‘Unfair’: Charity calls for end of UK government benefit cap

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The limit is deeply unpopular, with reports suggesting that households have been left without enough money to eat or pay their bills.

Anti-poverty campaigners are calling on Foreign Minister Rishi Sunak to end the cap on benefits as new figures show the affected numbers could soar next year.

The benefit cap was introduced by the UK government in 2013, preventing households from getting all the help they are entitled to from the social security system and not increasing with inflation.

New figures show that households outside of London are now losing £1,800 a year, compared to what they would have gained if the cap had risen with prices.

And when the Chancellor makes good on his promise to increase benefits in line with inflation in April of next year, the number of households whose benefits will be capped will massively increase, from about 120,000 to about 150,000.

Poverty Alliance has now written to the Chancellor, asking him to remove the cap, or at least increase it in line with the cost of living.

Peter Kelly, director of the Poverty Alliance, said: “The benefit cap is completely unfair and should have no place in a compassionate society. It cuts off the livelihood that people need and to which they are entitled.

“The current crisis is simply the latest episode in an ongoing injustice, where people’s incomes have fallen and the social safety net we all depend on has been deliberately slashed, benefit limits being just one example.”

The Poverty Alliance is coordinating the Scrap the Cap campaign, with the support of over 100 organizations across the UK, including the Church of Scotland, Save the Children UK, Child Poverty Action Group, One Parent Families Scotland and the Trussell Trust.

In 2013, a UK government survey found that capping benefits was supported by 73 per cent of people. But now a survey by Survation for the Poverty Alliance in March found that, excluding those who don’t know, 57 per cent of people now think the UK government should remove the cap.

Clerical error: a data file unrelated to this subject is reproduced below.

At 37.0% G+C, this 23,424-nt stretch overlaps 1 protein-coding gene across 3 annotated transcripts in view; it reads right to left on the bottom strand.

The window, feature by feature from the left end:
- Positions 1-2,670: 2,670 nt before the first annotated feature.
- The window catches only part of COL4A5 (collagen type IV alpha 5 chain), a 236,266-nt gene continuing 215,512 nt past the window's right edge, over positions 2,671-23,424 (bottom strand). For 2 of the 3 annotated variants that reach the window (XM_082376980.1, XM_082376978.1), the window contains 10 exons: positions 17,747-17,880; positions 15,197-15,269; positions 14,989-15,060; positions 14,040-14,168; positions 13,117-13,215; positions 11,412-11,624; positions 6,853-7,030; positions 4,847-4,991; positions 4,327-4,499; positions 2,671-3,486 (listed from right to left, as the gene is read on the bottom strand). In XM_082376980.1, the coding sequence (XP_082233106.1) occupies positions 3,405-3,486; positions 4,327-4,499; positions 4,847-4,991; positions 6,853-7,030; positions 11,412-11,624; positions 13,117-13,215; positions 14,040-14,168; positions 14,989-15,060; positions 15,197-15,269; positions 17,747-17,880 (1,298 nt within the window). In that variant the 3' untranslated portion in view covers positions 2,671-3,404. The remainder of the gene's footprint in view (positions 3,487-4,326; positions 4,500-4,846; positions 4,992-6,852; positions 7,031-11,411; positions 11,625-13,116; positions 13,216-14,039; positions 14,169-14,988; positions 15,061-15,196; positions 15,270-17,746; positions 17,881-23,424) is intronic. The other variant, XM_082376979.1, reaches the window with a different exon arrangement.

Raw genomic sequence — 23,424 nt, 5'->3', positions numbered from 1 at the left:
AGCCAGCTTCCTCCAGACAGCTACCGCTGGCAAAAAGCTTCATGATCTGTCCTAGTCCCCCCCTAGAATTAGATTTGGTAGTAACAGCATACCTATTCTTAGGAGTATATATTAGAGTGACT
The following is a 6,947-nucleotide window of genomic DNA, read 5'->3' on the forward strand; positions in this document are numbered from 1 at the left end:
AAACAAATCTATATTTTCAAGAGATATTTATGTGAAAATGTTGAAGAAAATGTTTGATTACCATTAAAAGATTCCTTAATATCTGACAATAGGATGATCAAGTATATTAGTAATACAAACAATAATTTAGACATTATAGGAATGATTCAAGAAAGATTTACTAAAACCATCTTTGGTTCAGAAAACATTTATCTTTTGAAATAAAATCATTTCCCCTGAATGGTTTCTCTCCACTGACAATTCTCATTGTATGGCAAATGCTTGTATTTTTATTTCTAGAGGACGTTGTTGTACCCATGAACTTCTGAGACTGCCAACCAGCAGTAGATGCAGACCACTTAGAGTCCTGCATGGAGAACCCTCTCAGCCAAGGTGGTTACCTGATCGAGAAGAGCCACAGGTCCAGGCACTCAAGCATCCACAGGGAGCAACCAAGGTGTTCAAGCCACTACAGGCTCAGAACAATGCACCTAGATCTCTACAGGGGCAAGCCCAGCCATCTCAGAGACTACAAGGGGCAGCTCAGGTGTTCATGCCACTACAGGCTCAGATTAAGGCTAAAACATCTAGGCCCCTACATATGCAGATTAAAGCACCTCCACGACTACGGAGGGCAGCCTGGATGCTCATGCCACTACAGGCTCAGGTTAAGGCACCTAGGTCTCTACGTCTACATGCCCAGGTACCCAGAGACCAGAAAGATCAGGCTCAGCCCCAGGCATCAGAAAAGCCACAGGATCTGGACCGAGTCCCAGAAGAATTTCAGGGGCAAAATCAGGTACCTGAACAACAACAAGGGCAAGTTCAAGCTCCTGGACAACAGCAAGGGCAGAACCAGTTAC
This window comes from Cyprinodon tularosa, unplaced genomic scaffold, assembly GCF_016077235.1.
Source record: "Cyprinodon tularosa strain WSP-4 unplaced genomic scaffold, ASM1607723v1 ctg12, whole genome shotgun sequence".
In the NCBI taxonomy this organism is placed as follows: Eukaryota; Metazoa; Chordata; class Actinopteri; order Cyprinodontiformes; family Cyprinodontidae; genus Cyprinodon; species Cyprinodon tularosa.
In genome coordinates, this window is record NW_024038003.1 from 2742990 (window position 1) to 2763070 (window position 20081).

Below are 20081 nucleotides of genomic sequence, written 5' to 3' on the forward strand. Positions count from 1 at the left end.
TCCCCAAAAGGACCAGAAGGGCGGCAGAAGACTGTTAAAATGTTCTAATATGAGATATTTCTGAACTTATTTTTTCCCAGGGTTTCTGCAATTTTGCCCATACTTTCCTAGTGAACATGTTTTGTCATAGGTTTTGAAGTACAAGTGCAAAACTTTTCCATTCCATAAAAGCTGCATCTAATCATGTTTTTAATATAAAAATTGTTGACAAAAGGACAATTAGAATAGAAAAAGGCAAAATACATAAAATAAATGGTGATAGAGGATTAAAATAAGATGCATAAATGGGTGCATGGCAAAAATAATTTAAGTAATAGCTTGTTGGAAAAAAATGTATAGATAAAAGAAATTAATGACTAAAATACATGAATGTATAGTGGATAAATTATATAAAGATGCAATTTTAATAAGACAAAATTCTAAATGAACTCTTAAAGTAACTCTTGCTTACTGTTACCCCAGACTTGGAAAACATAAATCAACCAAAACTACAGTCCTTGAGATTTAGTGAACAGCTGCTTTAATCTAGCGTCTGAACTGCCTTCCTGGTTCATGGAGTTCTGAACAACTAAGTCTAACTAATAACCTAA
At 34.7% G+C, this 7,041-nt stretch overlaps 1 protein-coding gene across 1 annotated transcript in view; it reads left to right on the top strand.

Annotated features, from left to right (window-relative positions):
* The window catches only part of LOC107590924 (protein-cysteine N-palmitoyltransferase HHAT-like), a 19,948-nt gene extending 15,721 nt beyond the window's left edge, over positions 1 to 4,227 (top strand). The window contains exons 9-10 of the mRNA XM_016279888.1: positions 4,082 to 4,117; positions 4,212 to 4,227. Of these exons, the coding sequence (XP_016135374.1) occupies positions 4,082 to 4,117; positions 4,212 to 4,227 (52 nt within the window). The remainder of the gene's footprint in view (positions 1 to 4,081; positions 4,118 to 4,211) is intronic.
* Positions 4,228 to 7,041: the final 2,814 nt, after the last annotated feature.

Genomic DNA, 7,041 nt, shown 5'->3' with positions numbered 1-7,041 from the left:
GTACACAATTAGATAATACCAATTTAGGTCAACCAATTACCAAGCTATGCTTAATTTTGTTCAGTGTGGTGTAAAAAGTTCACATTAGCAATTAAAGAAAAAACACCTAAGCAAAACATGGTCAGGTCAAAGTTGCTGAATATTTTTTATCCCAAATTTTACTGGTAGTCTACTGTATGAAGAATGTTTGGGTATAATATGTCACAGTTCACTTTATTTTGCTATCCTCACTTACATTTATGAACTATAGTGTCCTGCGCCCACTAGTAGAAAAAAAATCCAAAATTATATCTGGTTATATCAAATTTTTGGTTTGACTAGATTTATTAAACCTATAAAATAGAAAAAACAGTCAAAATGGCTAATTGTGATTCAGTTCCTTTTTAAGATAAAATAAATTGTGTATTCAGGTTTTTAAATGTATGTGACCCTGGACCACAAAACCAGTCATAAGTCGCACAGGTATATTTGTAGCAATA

A survey of households affected by the benefit cap found families who have been evicted from their homes, taken on debt or prevented their children from going to school because they cannot afford the associated costs.

Almost two-thirds of households said that in a typical month they do not have enough money to cover basic household expenses such as food, rent, electricity and gas. Many also said the cap has led to an increase in mental and physical health problems, as well as households being forced to use food banks and borrow money from friends and family and payday lenders.

Mr Kelly added: “The least the chancellor can do is make sure the cap is raised in line with the actual cost of living. Better yet, he should find the courage and compassion to ditch the cap entirely.”

A government spokesman said: “The benefit cap, up to £24,000 salary equivalent, balances fairness for taxpayers with the provision of a vital safety net.

“We are keeping the cap under review and any revisions would align with the timing of benefit enhancement decisions, with the changes taking effect next April.

“We understand that people are struggling with rising prices, which is why we have acted to protect the 8 million most vulnerable families through at least £1,200 in direct payments this year. All households will receive the £400 energy payments, 80% will get a £150 council tax rebate and those with the lowest incomes will get £650 in cost of living payments; neither of these payments count toward the benefit limit.

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